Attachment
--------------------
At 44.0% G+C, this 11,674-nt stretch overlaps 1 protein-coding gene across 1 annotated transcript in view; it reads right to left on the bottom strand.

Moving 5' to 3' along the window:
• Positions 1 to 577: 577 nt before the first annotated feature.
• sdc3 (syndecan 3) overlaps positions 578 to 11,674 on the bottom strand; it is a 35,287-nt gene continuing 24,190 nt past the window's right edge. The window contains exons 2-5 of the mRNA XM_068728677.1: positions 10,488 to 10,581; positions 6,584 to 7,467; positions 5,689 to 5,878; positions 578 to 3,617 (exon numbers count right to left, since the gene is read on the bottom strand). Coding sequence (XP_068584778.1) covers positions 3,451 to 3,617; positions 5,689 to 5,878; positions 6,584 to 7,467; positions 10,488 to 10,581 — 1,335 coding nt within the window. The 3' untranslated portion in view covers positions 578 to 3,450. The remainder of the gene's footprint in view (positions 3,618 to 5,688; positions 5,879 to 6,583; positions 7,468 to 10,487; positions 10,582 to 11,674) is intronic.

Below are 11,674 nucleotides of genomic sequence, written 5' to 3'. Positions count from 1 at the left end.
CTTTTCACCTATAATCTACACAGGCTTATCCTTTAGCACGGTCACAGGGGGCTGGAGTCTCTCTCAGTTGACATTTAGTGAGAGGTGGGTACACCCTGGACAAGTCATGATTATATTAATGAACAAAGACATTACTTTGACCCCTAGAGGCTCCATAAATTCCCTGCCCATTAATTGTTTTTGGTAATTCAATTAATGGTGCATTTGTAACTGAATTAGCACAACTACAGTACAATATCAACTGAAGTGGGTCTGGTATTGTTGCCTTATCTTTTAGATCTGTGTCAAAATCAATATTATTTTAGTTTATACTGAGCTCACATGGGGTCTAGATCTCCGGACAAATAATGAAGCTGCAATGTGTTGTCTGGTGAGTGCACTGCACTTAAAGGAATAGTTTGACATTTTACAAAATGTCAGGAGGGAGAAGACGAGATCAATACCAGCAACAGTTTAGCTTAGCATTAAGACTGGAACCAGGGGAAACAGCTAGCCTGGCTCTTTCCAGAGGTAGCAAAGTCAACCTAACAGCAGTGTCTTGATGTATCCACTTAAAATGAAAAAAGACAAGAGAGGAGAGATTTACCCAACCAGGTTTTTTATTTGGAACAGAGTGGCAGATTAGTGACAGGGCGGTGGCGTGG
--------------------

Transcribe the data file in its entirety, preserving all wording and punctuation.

At 44.0% G+C, this 11,674-nt stretch overlaps 1 protein-coding gene across 1 annotated transcript in view; it reads right to left on the bottom strand.

Moving 5' to 3' along the window:
• Positions 1 to 577: 577 nt before the first annotated feature.
• sdc3 (syndecan 3) overlaps positions 578 to 11,674 on the bottom strand; it is a 35,287-nt gene continuing 24,190 nt past the window's right edge. The window contains exons 2-5 of the mRNA XM_068728677.1: positions 10,488 to 10,581; positions 6,584 to 7,467; positions 5,689 to 5,878; positions 578 to 3,617 (exon numbers count right to left, since the gene is read on the bottom strand). Coding sequence (XP_068584778.1) covers positions 3,451 to 3,617; positions 5,689 to 5,878; positions 6,584 to 7,467; positions 10,488 to 10,581 — 1,335 coding nt within the window. The 3' untranslated portion in view covers positions 578 to 3,450. The remainder of the gene's footprint in view (positions 3,618 to 5,688; positions 5,879 to 6,583; positions 7,468 to 10,487; positions 10,582 to 11,674) is intronic.

Below are 11,674 nucleotides of genomic sequence, written 5' to 3'. Positions count from 1 at the left end.
CTTTTCACCTATAATCTACACAGGCTTATCCTTTAGCACGGTCACAGGGGGCTGGAGTCTCTCTCAGTTGACATTTAGTGAGAGGTGGGTACACCCTGGACAAGTCATGATTATATTAATGAACAAAGACATTACTTTGACCCCTAGAGGCTCCATAAATTCCCTGCCCATTAATTGTTTTTGGTAATTCAATTAATGGTGCATTTGTAACTGAATTAGCACAACTACAGTACAATATCAACTGAAGTGGGTCTGGTATTGTTGCCTTATCTTTTAGATCTGTGTCAAAATCAATATTATTTTAGTTTATACTGAGCTCACATGGGGTCTAGATCTCCGGACAAATAATGAAGCTGCAATGTGTTGTCTGGTGAGTGCACTGCACTTAAAGGAATAGTTTGACATTTTACAAAATGTCAGGAGGGAGAAGACGAGATCAATACCAGCAACAGTTTAGCTTAGCATTAAGACTGGAACCAGGGGAAACAGCTAGCCTGGCTCTTTCCAGAGGTAGCAAAGTCAACCTAACAGCAGTGTCTTGATGTATCCACTTAAAATGAAAAAAGACAAGAGAGGAGAGATTTACCCAACCAGGTTTTTTATTTGGAACAGAGTGGCAGATTAGTGACAGGGCGGTGGCGTGG